Vincentians should come out and play mas

I read the article headlined “Vincentians jump for education” by Nelson A. King in your newspaper and I chuckled a little bit. Why? Because I hear and and have heard for 46 years the same lofty wishing and hoping by Vincentians in USA about the presence of a Vincy band on the parkway. It’s all empty wishing and hoping.

We have nobody to blame but ourselves. The Vincentian community particularly in New York is not a culturally oriented group. I am not just talking about mas (carnival). I mean the wide plain of culture. Most Vincentian functions attract only that group of people who are directly connected to it (teachers to teachers, nurses to nurses, this school alumni to their group and ex-police to ex-police etc.).

No matter how much advertising is done, it falls on the deaf ears of the wider community. I am talking from first-hand experience. I am the god father of Vincy Mas in New York and the Vincy Expo, also, starting with the first Vincy band in 1972 at the behest of my friend Sam DeBique.

The general talk at the time was exactly the same as today. Then in 1973 with my second band only fractionally bigger than the first, it was the same talk again, and ‘74, ‘75 and ‘76 the same lament again and again.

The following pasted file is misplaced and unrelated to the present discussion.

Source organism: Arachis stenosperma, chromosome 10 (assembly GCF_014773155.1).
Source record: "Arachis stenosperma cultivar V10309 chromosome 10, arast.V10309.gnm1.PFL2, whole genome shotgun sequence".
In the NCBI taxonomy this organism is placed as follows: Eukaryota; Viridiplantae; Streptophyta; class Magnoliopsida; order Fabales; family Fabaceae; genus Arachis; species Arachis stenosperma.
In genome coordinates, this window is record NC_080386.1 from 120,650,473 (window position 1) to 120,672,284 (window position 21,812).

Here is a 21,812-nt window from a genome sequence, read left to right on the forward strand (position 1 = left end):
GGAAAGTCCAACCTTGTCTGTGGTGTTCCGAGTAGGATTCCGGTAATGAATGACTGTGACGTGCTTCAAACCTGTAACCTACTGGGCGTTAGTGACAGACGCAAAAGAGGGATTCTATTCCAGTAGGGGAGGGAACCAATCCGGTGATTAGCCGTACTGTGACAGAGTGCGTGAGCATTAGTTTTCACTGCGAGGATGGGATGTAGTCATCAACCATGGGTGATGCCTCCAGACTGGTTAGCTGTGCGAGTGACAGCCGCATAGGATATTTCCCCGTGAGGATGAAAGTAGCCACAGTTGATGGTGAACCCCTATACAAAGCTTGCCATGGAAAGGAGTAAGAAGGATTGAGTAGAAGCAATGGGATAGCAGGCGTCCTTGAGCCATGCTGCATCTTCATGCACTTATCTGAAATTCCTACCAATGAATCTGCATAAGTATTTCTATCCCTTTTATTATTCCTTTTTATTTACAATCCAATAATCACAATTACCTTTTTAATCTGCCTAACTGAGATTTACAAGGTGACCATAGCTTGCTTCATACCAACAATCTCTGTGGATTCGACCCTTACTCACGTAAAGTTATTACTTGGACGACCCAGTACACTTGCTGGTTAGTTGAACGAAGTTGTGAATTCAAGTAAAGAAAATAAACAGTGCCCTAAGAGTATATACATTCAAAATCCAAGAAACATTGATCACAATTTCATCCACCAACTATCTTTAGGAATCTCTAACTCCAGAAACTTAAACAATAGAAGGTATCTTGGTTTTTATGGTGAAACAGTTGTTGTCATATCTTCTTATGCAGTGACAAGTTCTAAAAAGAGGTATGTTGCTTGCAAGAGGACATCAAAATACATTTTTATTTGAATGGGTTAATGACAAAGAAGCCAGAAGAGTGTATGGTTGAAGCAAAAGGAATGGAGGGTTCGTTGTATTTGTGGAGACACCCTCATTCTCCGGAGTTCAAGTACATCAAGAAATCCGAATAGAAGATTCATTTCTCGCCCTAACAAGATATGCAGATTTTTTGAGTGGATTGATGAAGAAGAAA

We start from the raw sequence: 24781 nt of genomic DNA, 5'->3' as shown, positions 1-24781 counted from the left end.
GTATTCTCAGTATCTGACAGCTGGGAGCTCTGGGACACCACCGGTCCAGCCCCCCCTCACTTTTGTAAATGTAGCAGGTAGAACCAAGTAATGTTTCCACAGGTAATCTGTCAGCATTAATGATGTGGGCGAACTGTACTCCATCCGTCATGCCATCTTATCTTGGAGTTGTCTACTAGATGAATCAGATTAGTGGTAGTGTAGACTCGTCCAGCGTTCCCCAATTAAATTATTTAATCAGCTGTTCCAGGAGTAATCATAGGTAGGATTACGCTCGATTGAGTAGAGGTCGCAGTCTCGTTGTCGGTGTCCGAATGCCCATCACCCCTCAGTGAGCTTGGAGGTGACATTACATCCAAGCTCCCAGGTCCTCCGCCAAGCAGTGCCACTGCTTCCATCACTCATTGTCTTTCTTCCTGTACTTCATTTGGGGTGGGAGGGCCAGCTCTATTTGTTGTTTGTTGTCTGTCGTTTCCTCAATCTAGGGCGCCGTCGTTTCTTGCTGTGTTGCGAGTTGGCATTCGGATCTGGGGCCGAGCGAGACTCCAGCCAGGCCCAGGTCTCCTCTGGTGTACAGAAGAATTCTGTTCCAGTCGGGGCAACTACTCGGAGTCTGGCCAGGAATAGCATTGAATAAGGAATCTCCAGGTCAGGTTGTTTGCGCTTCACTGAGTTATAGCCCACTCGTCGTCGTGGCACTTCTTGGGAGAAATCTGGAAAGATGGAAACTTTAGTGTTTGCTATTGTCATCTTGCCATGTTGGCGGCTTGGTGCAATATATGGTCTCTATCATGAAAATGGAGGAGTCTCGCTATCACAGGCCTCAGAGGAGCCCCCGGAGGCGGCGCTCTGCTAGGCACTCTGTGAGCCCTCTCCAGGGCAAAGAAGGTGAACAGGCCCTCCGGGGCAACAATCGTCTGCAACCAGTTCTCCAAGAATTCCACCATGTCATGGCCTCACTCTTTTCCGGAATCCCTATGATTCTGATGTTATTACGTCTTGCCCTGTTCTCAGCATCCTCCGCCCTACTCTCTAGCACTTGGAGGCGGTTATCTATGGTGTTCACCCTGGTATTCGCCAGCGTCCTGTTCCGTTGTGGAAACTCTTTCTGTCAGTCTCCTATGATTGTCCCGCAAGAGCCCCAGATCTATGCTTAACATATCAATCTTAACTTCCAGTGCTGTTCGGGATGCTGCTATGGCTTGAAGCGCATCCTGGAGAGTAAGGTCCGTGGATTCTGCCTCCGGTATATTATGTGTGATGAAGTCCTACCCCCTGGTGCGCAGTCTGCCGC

They talk the talk but never walk the walk. The loudly begrudge the other islanders who come out in huge numbers and wave their flags. It’s not others, it’s not foreigners, it’s Vincentians themselves. they can’s blame anyone but themselves. When we restarted Vincy Mas on the parkway as Mas Productions in 1991 and I brought Puzzle Grant to New York, it was the same old song being sung, the wishing and the hoping.

Every year since then, Wesley Millington single handedly has kept a Vincentian presence on the parkway going out of pocket most times to make the band a reality and you would think by now the tune would have changed. No. Even with our competition successes including Queen of the Band in 1974 (Butterfly, designed by Skully Hunte) and Adell DeBique 20 years later, you would think that would be enough to coecere this lethargic community to come out and play. It has not happened. I doubt sincerely that it will ever happen. E.J. Paddy Corea

More from Around NYC